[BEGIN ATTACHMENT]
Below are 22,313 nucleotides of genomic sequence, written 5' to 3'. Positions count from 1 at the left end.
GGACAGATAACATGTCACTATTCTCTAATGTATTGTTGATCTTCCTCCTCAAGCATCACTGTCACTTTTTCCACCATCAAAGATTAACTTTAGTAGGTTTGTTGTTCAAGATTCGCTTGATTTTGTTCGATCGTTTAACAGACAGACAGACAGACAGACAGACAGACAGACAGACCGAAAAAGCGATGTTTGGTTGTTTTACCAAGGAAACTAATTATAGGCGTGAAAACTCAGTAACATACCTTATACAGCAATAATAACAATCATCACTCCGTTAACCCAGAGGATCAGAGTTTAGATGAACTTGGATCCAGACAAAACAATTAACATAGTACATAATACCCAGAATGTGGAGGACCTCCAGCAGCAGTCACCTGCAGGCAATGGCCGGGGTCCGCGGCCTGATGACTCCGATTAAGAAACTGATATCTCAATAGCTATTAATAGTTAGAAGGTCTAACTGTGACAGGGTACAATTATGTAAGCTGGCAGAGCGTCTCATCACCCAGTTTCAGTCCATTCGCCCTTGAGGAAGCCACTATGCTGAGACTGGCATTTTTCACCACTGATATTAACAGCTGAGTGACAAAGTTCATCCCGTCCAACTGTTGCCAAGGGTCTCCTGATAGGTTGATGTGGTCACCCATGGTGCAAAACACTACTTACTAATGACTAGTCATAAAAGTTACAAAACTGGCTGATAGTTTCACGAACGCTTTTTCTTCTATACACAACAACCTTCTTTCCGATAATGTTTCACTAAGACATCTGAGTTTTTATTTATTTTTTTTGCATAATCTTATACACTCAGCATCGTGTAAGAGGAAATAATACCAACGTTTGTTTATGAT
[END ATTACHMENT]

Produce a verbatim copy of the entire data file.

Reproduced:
Below are 22,313 nucleotides of genomic sequence, written 5' to 3'. Positions count from 1 at the left end.
GGACAGATAACATGTCACTATTCTCTAATGTATTGTTGATCTTCCTCCTCAAGCATCACTGTCACTTTTTCCACCATCAAAGATTAACTTTAGTAGGTTTGTTGTTCAAGATTCGCTTGATTTTGTTCGATCGTTTAACAGACAGACAGACAGACAGACAGACAGACAGACAGACCGAAAAAGCGATGTTTGGTTGTTTTACCAAGGAAACTAATTATAGGCGTGAAAACTCAGTAACATACCTTATACAGCAATAATAACAATCATCACTCCGTTAACCCAGAGGATCAGAGTTTAGATGAACTTGGATCCAGACAAAACAATTAACATAGTACATAATACCCAGAATGTGGAGGACCTCCAGCAGCAGTCACCTGCAGGCAATGGCCGGGGTCCGCGGCCTGATGACTCCGATTAAGAAACTGATATCTCAATAGCTATTAATAGTTAGAAGGTCTAACTGTGACAGGGTACAATTATGTAAGCTGGCAGAGCGTCTCATCACCCAGTTTCAGTCCATTCGCCCTTGAGGAAGCCACTATGCTGAGACTGGCATTTTTCACCACTGATATTAACAGCTGAGTGACAAAGTTCATCCCGTCCAACTGTTGCCAAGGGTCTCCTGATAGGTTGATGTGGTCACCCATGGTGCAAAACACTACTTACTAATGACTAGTCATAAAAGTTACAAAACTGGCTGATAGTTTCACGAACGCTTTTTCTTCTATACACAACAACCTTCTTTCCGATAATGTTTCACTAAGACATCTGAGTTTTTATTTATTTTTTTTGCATAATCTTATACACTCAGCATCGTGTAAGAGGAAATAATACCAACGTTTGTTTATGAT